David Rees doesn’t just sharpen pencils. He knows how to ride a bicycle, too. We caught him popping into Beacon Natural Market for an energy bar. He was about to go for a spin, something he likes to do to get his head in a good space before sitting down to write.
Years in Beacon: Moved up from Brooklyn in the fall of 2005.
Why do you ride? Growing up in North Carolina my parents always commuted by bike. When I lived in Boston I got around by bike. I lived in Brooklyn for seven years and I kept saying I needed to get one, but I never did. I finally got one last summer. It just feels crazy to get in my car to drive to the post office.
Advice for new riders: Stop at stop signs. Signal. Wear a helmet.
David scored an early 70s Raleigh Professional frame in Mink Blue from Peoples Bicycle. Note the blue tires, completing the bike’s “colorway.”
The Raleigh Pros were built in the independently-run Carlton workshop, a high end frame building company Raleigh purchased in 1960 to help it break into the racing market.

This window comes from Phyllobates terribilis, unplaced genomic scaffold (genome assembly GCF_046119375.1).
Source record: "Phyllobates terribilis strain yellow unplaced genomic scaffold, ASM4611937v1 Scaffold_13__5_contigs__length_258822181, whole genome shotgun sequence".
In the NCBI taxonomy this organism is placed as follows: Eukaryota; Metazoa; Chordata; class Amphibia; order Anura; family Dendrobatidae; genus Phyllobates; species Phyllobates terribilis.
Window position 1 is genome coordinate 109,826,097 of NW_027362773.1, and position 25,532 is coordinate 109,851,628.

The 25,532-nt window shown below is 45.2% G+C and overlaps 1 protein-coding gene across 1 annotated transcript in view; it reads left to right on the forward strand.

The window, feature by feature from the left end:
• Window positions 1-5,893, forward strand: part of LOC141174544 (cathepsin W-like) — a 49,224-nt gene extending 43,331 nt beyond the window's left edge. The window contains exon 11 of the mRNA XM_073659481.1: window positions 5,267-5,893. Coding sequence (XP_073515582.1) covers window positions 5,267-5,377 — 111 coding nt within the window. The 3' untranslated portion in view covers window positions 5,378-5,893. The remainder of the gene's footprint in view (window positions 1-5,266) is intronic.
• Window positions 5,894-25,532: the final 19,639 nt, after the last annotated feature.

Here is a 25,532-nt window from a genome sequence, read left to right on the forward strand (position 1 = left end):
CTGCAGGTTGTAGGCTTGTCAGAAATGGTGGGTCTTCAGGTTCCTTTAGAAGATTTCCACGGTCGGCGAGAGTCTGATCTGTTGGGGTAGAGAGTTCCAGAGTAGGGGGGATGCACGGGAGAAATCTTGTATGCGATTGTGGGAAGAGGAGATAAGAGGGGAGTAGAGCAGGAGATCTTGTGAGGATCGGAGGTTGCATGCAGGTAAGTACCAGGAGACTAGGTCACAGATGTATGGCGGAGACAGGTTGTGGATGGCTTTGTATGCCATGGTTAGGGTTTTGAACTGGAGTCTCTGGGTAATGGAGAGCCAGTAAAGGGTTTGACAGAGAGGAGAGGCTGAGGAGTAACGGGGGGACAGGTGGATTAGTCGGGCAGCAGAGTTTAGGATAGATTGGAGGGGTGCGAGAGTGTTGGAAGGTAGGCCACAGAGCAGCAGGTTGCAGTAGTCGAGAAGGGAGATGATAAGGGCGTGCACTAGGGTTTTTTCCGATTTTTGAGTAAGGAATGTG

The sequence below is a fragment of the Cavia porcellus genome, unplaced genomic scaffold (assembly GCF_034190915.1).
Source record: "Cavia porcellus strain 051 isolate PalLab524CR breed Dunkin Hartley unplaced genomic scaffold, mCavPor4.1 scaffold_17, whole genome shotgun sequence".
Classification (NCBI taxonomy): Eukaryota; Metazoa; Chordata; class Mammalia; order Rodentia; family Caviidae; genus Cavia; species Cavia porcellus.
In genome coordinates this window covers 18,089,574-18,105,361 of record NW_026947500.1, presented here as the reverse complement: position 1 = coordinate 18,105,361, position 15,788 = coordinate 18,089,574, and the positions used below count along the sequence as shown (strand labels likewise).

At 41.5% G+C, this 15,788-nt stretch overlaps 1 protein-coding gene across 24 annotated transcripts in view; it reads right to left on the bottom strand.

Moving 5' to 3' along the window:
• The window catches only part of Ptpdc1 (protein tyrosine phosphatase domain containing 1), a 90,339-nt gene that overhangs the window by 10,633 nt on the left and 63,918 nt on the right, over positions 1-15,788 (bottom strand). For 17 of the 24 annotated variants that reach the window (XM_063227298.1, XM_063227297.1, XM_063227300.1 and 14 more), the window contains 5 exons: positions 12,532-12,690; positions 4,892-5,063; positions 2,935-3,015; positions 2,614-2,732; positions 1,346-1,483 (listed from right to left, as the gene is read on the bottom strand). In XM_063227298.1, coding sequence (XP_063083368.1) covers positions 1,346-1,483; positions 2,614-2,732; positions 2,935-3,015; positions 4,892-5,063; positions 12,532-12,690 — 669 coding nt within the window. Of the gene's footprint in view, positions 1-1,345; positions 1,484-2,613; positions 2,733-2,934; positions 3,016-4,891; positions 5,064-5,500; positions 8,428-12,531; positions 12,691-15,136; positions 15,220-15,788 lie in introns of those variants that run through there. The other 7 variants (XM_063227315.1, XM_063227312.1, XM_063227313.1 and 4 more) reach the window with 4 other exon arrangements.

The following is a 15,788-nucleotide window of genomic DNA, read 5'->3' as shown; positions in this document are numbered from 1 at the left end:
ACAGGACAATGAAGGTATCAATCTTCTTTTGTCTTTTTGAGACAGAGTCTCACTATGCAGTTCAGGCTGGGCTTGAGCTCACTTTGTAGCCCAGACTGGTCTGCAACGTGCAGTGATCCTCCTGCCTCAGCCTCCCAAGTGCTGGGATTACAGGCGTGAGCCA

It does not appear to have any of the original components. It’s been outfitted as a single speed with a flip-flop hub and bull-horn bars, giving it a messenger-style vibe.
The blue with the silver barber pole striping is classic. Fenders are practical additions. Keeping with the spare working-bike look, a messenger bag would be a good way to make this setup useful for errands in town.
We cut off David’s feet (sorry) but you can still see the right side roll-up technique, to keep the pant leg out of the drive chain of the bicycle. The overall look here might be called “gentleman hipster.” (See second photo above for David’s choice in footwear.)
Pencil-sharpening notoriety has its downside—despite being garbed in a loose-fitting sweatshirt and a helmet, David is often recognized on the streets of Beacon.